3.10. Cross-Platform Style Differences
After a few years of feeling their way around CSS implementation, the major browser vendors have produced reasonably well-behaved rendering engines since IE 5 (Windows and Mac), Opera 5, and Netscape 6. For the common style attributes in CSS1, you stand a good chance of achieving nearly identical output across these browsers.
Not that implementations are perfect. Even in recent browsers, some style attributes (float and overflow come to mind) can be neverending sources of cross-browser frustration. Assigning styles to complex hierarchical elements—especially deeply nested tables and lists—is a risky business, as inheritance chains mysteriously disconnect, and style attributes have minds of their own on some browser versions. Assuring consistent font sizes across browsers sometimes requires the equivalent of black magic.
Listing every browser's style sheet anomaly is beyond the scope of this book. Given all the content combinations and unexpected interactions, such an up-to-date master list probably doesn't exist. Always check the developer release notes for a browser. The open source Mozilla browser offers public access to the internal bug tracking system (Bugzilla), which may help you validate a problem you're experiencing with Netscape 6 or later. For other browsers, you'll have to rely on developer exchanges in the many online forums scattered across the Web.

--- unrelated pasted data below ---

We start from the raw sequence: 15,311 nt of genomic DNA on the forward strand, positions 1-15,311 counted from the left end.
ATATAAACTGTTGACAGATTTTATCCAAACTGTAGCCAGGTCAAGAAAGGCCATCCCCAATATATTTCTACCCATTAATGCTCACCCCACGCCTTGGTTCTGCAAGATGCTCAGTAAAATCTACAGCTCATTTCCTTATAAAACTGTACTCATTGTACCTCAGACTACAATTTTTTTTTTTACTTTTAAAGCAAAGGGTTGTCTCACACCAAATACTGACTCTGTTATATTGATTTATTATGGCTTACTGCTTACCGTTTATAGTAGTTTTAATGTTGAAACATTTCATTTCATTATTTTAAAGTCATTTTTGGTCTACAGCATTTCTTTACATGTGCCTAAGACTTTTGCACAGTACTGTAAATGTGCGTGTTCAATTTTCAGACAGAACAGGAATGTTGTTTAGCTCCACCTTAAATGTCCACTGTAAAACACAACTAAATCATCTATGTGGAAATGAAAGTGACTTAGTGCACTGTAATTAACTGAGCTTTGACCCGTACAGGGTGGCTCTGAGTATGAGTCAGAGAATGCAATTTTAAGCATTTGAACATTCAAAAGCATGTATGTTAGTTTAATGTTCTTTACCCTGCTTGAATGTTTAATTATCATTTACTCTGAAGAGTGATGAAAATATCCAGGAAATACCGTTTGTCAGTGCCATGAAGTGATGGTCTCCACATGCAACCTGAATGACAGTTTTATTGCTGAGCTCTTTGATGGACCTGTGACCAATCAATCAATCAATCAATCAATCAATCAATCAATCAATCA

That such inconsistencies exist points to the fact that deployment of CSS style sheets across all DHTML-capable browsers requires testing on as many browser brands and operating systems as you can get your hands on. Carefully study the output on each to make sure that your design goals are met, even if the exact implementations don't match pixel for pixel on the screen.
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